You may have heard of Golden Week in Japan, a week-long conglomeration of holidays that results in many people having no work or school, but do you know about Children’s Day? Children’s Day is celebrated on May 5th and is the last holiday in Golden Week, marking the end of the vacation with one final celebration. While Children’s Day is a holiday for, you guessed it, children, that doesn’t stop it from being celebrated by people of all ages in one way or another.
Keep reading to learn more about what Children’s Day is and how it's celebrated—and also how it's been depicted in anime! The next time you see carp flags or hear someone mention Children’s Day in anime or manga, you will know what they are talking about and the story behind what you are seeing.
What is Children’s Day?
Children’s Day has a long history in Japan. It’s one of the five original celebrations that were held by the Imperial Court and was originally known as Tango no Sekku. It was held on the fifth day of the fifth moon in the Chinese calendar, but when Japan switched to using the Gregorian calendar, it was moved to May 5th (the fifth day of the fifth month). The holiday was called Boys’ Day for a long time as a counterpart to Hinamatsuri, or Girls’ Day, on March 3rd. But in 1948, the name was changed to Children’s Day to allow the holiday to celebrate the happiness and well-being of all children.
Children’s Day is usually celebrated by flying koinobori, which are carp-shaped windsocks that traditionally come in colours with significance. Black is for the father, red for the mother, and blue (or sometimes orange or green) for each child in the family in the modern celebration of Children’s Day. Each child’s koinobori will be a different colour based on their age and position in the family. Historically, when it was still Boy’s Day, the koinobori was flown for each boy in the household. Carps were chosen because of the Chinese legend that when a carp swims upstream, it will become a dragon, and the carp flag flying in the wind looks like it is swimming. A doll of Kintaro, a hero from the Heian period, was also displayed riding a carp, along with a Samurai helmet.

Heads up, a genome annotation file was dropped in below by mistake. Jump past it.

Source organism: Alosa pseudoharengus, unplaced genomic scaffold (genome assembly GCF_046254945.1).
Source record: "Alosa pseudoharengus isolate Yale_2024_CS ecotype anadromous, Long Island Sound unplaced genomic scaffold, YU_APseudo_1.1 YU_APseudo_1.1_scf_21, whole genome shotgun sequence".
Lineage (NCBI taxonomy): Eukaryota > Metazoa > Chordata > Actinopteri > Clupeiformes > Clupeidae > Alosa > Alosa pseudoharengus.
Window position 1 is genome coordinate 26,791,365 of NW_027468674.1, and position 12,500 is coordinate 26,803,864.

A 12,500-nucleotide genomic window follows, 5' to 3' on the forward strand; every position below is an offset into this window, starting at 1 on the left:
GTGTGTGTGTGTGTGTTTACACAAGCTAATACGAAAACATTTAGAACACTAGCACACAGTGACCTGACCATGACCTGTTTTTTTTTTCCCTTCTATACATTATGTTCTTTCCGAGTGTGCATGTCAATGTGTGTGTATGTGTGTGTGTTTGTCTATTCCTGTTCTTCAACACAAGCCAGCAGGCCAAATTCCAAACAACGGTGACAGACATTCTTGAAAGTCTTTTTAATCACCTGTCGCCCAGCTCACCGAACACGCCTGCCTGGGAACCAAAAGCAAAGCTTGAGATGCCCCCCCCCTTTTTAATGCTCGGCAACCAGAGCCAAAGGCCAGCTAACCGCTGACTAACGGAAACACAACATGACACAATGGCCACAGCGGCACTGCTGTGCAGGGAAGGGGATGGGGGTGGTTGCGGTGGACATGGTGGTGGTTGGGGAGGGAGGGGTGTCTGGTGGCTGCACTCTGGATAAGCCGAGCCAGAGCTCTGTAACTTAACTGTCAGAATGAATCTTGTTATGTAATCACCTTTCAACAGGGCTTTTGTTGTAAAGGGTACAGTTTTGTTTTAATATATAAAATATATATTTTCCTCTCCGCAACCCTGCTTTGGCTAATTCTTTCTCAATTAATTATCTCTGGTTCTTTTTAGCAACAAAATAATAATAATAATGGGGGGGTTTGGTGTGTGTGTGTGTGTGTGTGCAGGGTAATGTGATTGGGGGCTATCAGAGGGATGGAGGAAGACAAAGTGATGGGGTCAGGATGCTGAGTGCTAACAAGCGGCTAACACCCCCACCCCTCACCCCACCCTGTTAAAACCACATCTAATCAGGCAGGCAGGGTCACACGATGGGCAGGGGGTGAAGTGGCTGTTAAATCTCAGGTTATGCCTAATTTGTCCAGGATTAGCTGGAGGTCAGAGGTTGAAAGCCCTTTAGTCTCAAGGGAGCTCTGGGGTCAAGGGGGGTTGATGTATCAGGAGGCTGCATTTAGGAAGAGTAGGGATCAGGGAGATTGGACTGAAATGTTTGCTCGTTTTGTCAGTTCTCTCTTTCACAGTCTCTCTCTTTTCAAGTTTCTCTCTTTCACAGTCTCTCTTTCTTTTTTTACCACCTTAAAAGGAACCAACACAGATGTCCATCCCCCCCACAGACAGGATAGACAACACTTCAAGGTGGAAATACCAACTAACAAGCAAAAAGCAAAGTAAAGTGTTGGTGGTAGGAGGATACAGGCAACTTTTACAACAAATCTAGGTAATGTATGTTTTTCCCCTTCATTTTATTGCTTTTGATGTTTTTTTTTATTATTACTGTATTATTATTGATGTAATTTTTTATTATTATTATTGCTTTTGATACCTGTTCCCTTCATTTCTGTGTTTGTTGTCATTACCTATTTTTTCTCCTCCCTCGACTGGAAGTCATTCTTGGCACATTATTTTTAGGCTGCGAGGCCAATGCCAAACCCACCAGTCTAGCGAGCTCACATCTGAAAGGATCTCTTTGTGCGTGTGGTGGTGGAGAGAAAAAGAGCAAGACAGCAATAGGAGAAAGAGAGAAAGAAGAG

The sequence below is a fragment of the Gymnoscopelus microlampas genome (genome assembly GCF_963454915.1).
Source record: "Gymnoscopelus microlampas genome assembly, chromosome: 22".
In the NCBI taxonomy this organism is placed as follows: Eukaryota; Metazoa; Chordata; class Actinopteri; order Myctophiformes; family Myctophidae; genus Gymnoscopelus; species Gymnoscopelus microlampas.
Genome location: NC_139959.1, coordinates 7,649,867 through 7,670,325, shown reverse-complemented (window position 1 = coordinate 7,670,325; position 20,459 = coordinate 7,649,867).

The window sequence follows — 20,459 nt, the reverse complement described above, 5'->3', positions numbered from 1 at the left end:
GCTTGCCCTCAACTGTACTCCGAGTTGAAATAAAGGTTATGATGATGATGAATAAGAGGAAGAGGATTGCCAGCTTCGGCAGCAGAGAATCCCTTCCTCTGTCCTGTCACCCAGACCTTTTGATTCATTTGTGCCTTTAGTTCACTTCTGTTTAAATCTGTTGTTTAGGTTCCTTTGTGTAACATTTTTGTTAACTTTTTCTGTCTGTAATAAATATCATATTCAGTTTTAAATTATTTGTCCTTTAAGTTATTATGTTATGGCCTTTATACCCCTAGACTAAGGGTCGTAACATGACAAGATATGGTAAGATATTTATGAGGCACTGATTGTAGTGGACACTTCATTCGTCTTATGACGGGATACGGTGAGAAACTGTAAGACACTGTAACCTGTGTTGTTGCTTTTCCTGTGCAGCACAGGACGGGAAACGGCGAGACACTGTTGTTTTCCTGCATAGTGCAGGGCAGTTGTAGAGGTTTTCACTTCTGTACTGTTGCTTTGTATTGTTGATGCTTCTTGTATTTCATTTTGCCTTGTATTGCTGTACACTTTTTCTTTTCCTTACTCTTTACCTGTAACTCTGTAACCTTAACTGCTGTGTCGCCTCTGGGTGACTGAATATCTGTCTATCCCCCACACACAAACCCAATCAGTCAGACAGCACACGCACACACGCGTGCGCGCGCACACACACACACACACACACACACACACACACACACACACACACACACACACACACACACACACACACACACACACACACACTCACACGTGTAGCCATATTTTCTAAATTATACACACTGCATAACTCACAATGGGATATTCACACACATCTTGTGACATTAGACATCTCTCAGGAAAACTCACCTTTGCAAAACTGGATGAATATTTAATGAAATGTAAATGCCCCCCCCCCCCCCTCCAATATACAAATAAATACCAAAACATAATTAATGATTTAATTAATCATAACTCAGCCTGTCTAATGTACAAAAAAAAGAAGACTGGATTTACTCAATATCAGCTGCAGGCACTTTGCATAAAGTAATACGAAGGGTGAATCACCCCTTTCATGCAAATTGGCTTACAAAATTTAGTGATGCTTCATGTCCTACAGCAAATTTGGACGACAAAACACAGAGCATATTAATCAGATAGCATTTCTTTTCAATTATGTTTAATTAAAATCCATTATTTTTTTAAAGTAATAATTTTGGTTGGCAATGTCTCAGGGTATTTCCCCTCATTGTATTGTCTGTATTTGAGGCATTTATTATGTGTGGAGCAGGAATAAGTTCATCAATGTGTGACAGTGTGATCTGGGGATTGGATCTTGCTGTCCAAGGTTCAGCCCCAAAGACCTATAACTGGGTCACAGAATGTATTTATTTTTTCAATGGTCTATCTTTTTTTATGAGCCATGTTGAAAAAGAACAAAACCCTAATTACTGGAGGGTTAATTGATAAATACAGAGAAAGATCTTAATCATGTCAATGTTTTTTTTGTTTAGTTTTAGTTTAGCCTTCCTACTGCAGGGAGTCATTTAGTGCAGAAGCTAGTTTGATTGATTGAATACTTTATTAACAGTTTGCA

All of these things represent strength and vitality for the boys. Today, many of these traditions still hold true, though they represent happiness and vitality for all the children in the household. The Kintaro doll and helmet are much more rarely displayed these days than the koinobori, which can be seen all over modern Japan during Golden Week. Sticky rice cakes full of red beans and wrapped in oak leaves, called kawashi mochi, and sweet sticky rice wrapped in bamboo leaves, called chimaki, are also eaten for Children’s Day and can be purchased at most supermarkets in Japan around May 5th.
Children’s Day in Anime
Okay, so now that we know a bit more about the history of Children’s Day and how it is celebrated, let’s talk about some examples from anime! One of the best instances is in Pokemon Episode 53, The Purr-fect Hero. The story is set on Kids’ Day, which is quite obviously Children’s Day. Ash, Misty, and Brock let preschool kids play with their Pokemon to celebrate, and even Jesse and James remember their own Kids’ Day memories from childhood. The coolest thing, though, are the koinobori, which are Gyarados, Goldeen, and Magikarp!
Another great example of Children’s Day in anime is in Doraemon, a beloved anime for Japanese children. In Episode 362, “Catch the Carp Streamer!,” Suneo is disappointed when his koinobori does not have enough wind to make it fly. When he discovers that Nobita’s koinobori is flying beautifully in the sky, Suneo investigates further and discoveres his secret—feeding the carp a special snack! Unfortunately, Sueno feeds his koinobori far too much food, unleashing chaos when it grows too large and has too much energy. It's a fun, short episode that is appropriate for kids of all ages to watch to see a bit more about Children’s Day in Japan.
Children’s Day is one of the oldest and most traditional holidays in Japan that is still celebrated to this day. Seeing koinobori in anime or photos from Japan can be confusing if you don’t know what they are, or what they are used for. Luckily, now you do! If you want to, you can even have a Children’s Day celebration in your own home this May 5th—even if you don’t have any children, don’t let it hold you back. Children’s Day can celebrate happiness and vitality for everyone, after all. And keep your eyes open for Children’s Day celebrations the next time you’re watching anime. You never know when you may see koinobori in the background!
Have you ever noticed koinobori or other Children’s Day celebrations in anime? Have you ever celebrated Children’s Day yourself? Are you interested in celebrating it this year? Are there any other Japanese holidays you would like to learn more about? Let us know in the comments!